Tom Collins’ blog Knowledge Aforethought consistently has great content on knowledge management, especially on personal KM, one of my favorite topics. His post today, Lawyer’s Role on Information Design Teams is a good example of the insights I’ve found on his blog.
Tom points out the growing use of digital presentation tools by lawyers and the very common “hands-off” approach of turning the creation of visuals and contents to the “experts.”
In some firms, the “experts” may well be IT staff, marketing people or paralegals, many of whom are quite talented.
HOWEVER, as Tom points out, there are problems with this approach, both conceptual and practical. The classic approach to content design and presentation uses a four-person team: a multimedia person, a designer, a content subject expert, and producer.
When, for example, I prepare a PowerPoint presentation myself, I take on all four roles, even though I’m strongest as a content subject expert and anywhere from “pretty good” to “probably adequate” on the other three roles (ahem, depending on whom you ask). My results usually work out OK because of my involvement in the content subject expert role.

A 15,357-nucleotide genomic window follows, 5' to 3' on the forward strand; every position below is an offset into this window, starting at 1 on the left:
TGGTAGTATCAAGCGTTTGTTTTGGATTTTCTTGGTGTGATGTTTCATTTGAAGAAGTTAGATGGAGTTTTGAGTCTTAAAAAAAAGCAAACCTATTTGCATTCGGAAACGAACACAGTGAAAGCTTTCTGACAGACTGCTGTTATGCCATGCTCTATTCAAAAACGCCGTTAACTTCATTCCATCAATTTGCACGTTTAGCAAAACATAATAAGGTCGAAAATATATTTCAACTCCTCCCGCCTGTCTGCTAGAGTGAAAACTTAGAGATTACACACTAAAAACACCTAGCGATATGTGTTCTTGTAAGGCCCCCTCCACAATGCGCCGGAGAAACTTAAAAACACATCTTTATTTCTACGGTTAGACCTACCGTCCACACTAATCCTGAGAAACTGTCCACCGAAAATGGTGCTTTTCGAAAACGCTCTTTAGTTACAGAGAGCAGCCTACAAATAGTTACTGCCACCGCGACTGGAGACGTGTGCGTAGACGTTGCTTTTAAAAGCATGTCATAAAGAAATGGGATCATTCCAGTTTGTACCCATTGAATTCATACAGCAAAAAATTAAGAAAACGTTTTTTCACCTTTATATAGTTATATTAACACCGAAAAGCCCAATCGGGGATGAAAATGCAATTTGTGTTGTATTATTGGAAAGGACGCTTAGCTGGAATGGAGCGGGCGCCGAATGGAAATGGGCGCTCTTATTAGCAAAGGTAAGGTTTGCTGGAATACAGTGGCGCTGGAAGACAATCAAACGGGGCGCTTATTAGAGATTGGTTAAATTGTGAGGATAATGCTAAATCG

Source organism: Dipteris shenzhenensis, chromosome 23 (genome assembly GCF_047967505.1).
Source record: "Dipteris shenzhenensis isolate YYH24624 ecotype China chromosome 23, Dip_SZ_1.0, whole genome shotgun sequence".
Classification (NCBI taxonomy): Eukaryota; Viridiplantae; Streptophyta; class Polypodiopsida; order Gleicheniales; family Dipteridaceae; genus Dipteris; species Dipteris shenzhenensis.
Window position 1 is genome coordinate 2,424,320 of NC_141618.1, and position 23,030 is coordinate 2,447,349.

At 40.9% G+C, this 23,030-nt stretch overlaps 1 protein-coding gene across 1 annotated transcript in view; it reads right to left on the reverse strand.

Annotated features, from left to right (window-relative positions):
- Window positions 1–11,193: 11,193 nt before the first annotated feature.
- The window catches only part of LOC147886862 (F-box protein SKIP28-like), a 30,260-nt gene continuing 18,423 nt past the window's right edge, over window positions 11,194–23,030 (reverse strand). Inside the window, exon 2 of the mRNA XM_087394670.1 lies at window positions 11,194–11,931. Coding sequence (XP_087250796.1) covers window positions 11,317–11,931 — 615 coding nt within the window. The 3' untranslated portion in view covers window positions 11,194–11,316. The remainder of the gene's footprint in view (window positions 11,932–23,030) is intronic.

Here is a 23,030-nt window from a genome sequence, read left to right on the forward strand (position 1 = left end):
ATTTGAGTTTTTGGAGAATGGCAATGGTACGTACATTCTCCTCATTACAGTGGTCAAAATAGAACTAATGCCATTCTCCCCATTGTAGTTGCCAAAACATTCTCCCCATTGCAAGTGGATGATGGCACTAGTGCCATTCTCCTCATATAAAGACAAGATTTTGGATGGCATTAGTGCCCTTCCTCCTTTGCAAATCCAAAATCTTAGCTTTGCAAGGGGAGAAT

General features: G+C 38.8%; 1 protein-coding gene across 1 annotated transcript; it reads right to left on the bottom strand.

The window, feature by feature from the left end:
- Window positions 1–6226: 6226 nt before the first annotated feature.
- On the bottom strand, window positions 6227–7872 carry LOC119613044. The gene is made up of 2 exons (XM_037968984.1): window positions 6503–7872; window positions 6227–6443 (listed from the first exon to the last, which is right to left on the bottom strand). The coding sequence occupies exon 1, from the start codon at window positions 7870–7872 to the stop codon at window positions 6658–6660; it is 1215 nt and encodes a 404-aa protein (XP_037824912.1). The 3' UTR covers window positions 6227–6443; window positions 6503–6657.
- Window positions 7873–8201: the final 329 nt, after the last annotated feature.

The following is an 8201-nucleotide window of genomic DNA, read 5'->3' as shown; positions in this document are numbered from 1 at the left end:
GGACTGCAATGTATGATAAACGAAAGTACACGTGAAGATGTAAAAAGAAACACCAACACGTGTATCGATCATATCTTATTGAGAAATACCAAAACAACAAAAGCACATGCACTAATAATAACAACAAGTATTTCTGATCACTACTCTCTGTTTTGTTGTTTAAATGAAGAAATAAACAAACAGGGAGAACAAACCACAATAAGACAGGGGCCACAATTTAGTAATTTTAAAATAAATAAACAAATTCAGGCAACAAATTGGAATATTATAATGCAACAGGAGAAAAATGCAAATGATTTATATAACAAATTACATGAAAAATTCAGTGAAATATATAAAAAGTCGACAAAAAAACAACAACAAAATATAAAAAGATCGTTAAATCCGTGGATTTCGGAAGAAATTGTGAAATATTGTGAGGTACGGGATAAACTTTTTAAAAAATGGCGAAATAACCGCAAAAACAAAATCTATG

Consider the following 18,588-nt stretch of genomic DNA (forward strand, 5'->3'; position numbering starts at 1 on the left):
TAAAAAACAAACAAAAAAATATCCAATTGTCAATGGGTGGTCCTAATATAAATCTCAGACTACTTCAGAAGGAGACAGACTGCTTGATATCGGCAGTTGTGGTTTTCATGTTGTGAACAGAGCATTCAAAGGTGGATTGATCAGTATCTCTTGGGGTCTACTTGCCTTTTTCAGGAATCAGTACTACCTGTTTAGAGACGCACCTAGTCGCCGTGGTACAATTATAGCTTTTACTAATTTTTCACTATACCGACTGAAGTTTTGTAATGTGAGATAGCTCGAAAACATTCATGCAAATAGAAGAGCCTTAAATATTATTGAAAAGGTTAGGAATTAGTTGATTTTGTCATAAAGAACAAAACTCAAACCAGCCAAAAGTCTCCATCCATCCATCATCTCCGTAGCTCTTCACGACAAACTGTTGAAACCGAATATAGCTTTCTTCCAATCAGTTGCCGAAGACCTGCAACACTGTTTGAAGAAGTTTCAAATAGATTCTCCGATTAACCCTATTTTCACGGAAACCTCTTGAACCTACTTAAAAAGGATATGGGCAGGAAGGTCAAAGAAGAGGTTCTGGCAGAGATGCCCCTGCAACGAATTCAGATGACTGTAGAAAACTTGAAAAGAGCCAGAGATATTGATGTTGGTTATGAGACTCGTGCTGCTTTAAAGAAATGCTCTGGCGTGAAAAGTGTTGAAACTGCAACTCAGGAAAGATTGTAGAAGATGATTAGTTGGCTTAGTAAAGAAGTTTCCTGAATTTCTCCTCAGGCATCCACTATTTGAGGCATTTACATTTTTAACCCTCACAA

When a lawyer turfs the presentation over to the graphics experts, there is no content subject expert. The odds of having an effective presentation drop dramatically, even if the presentation looks great.
Tom has several points. First, that it is essential for lawyers to participate as part of the team. Second, given that many lawyers cannot afford a four member team, lawyers must get, maintain and improve the other technical skills and expertise other members of such a team would have provided. Third, modern presentation skills have become as important a requirement for lawyers as writing and speaking skills.
Tom’s post is short, but very important. I highly recommend it.
There’s an article to be written, perhaps by me, about the flip side of this article that can be written with the same title. That is, there are roles that lawyers can play as part of creative teams with respect to intellectual property and licensing issues, privacy, confidentiality and other legal issues, and exercise of the professional judgment that all good lawyers have.